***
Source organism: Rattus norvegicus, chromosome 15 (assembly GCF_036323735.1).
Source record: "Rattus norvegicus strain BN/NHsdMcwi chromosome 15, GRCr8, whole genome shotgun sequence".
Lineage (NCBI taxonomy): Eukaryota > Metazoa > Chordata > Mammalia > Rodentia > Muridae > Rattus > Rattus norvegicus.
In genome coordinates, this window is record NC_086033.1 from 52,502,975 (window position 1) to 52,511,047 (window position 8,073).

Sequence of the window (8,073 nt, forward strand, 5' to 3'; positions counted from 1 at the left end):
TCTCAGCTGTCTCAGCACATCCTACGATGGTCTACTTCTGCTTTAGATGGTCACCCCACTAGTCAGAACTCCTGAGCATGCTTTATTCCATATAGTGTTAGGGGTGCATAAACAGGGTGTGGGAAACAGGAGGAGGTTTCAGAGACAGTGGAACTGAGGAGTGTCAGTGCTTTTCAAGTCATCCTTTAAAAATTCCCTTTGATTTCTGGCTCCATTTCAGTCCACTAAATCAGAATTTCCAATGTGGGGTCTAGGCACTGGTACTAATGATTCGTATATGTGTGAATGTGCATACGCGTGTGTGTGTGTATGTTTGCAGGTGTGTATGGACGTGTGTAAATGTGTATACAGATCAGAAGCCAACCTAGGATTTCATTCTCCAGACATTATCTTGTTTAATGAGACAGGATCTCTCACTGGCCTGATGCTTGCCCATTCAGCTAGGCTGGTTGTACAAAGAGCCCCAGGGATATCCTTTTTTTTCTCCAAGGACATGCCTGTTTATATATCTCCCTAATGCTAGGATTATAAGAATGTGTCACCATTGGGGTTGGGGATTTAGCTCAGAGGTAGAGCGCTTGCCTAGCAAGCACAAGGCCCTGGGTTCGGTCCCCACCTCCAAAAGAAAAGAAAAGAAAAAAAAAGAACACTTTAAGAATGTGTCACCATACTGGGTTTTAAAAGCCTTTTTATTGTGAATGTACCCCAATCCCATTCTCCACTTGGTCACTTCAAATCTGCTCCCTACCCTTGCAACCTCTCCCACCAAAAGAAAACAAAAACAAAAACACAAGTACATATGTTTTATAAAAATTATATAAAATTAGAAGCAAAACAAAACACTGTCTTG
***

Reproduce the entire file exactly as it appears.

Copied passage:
Source organism: Rattus norvegicus, chromosome 15 (assembly GCF_036323735.1).
Source record: "Rattus norvegicus strain BN/NHsdMcwi chromosome 15, GRCr8, whole genome shotgun sequence".
Lineage (NCBI taxonomy): Eukaryota > Metazoa > Chordata > Mammalia > Rodentia > Muridae > Rattus > Rattus norvegicus.
In genome coordinates, this window is record NC_086033.1 from 52,502,975 (window position 1) to 52,511,047 (window position 8,073).

Sequence of the window (8,073 nt, forward strand, 5' to 3'; positions counted from 1 at the left end):
TCTCAGCTGTCTCAGCACATCCTACGATGGTCTACTTCTGCTTTAGATGGTCACCCCACTAGTCAGAACTCCTGAGCATGCTTTATTCCATATAGTGTTAGGGGTGCATAAACAGGGTGTGGGAAACAGGAGGAGGTTTCAGAGACAGTGGAACTGAGGAGTGTCAGTGCTTTTCAAGTCATCCTTTAAAAATTCCCTTTGATTTCTGGCTCCATTTCAGTCCACTAAATCAGAATTTCCAATGTGGGGTCTAGGCACTGGTACTAATGATTCGTATATGTGTGAATGTGCATACGCGTGTGTGTGTGTATGTTTGCAGGTGTGTATGGACGTGTGTAAATGTGTATACAGATCAGAAGCCAACCTAGGATTTCATTCTCCAGACATTATCTTGTTTAATGAGACAGGATCTCTCACTGGCCTGATGCTTGCCCATTCAGCTAGGCTGGTTGTACAAAGAGCCCCAGGGATATCCTTTTTTTTCTCCAAGGACATGCCTGTTTATATATCTCCCTAATGCTAGGATTATAAGAATGTGTCACCATTGGGGTTGGGGATTTAGCTCAGAGGTAGAGCGCTTGCCTAGCAAGCACAAGGCCCTGGGTTCGGTCCCCACCTCCAAAAGAAAAGAAAAGAAAAAAAAAGAACACTTTAAGAATGTGTCACCATACTGGGTTTTAAAAGCCTTTTTATTGTGAATGTACCCCAATCCCATTCTCCACTTGGTCACTTCAAATCTGCTCCCTACCCTTGCAACCTCTCCCACCAAAAGAAAACAAAAACAAAAACACAAGTACATATGTTTTATAAAAATTATATAAAATTAGAAGCAAAACAAAACACTGTCTTG